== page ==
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Sunday, 12 May 2013

Individual Post 5: Narrative Structure

     On it's way to the climax, this book will often go from rising action to falling action and back again. I know this is quite common among longer books. It wouldn't be exciting if it were the same rising action for 200 or even 300 pages. However, one very unique thing I found was I couldn’t really choose 1 specific chapter for the climax. The action continues to rise after what one may think of as the point for falling action to begin. Also, there are really only one to two chapters of introduction, or exposition. You learn more as the book progresses. Now, I think this can repel readers by giving them too little information and them thinking, “uh, ok, but no thanks. I don’t know enough to actually understand what is happening.” But, there is a flipside. Readers can be drawn in by the lack of information and the knowledge that there must be more inside.

     So, to go a little more in depth about the exposition, the strategy Farmer used was interesting. She gave the only chapter in the book not from Matt’s perspective to the man who was given the task of getting at least one Matt to be born. This, I found, only served as a way to gain info on the backstory, and could mislead readers to think that the chapters would be from different perspectives.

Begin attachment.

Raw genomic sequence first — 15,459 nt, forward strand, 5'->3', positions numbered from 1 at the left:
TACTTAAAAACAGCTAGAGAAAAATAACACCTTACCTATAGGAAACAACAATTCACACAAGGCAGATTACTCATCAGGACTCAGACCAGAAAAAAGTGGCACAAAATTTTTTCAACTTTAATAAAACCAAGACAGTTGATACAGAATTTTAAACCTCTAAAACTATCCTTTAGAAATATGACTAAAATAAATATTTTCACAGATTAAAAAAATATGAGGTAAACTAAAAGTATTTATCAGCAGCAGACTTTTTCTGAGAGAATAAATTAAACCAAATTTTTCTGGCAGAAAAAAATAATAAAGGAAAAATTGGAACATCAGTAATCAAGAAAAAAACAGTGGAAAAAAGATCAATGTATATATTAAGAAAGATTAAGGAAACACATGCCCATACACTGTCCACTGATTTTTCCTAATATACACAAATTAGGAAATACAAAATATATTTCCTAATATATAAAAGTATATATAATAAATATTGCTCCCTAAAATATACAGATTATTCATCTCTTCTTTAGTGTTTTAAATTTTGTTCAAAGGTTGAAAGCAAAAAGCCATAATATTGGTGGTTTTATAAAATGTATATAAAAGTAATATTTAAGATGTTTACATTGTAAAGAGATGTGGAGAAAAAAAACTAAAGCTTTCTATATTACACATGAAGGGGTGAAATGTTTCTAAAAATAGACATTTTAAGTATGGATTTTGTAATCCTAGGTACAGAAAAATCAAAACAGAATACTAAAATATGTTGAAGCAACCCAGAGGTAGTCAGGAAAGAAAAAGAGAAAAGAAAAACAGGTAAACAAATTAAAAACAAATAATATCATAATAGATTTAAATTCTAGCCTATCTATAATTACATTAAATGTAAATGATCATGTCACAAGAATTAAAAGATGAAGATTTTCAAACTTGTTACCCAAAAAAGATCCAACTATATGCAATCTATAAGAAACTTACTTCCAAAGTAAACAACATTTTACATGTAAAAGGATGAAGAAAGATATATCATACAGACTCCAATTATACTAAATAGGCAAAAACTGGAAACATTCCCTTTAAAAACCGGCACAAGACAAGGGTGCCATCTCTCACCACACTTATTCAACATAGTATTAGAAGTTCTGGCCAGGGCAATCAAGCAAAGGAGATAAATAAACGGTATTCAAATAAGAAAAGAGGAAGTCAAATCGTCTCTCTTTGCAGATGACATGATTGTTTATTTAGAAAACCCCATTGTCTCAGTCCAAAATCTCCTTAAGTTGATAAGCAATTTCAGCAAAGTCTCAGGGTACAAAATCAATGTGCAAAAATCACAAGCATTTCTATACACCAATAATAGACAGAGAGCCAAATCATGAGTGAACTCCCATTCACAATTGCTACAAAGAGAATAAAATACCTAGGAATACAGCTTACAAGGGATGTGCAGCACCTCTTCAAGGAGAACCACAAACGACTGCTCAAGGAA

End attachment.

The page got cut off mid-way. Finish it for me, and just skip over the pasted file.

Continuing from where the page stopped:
Next are the series of rising and falling actions leading to the end of the book. There seemed to be one of these for each of the times when a major change occurred in Matt. Either he found out something, or interacted with someone to result in a plot twist (usually although, sometimes there were opinion changes). Towards the end of the book, it became apparent that no falling action was happening. It was a dissatisfying cliffhanger end that left you trying to piece together what would happen to Matt. The author to my knowledge also wasn’t going to write a sequel – but apparently one is coming out around September of this year.

     I personally think there was no falling action really because Farmer wanted the readers to make up their own individual versions of what happened to Matt, María, Celia, Esperanza, the lost boys, and the US and Aztlán. But I don’t feel we can do that, because Farmer knows Matt better than any of us.

(I chose not to include specific evidence because I wanted to focus specifically on the structure, not the story)


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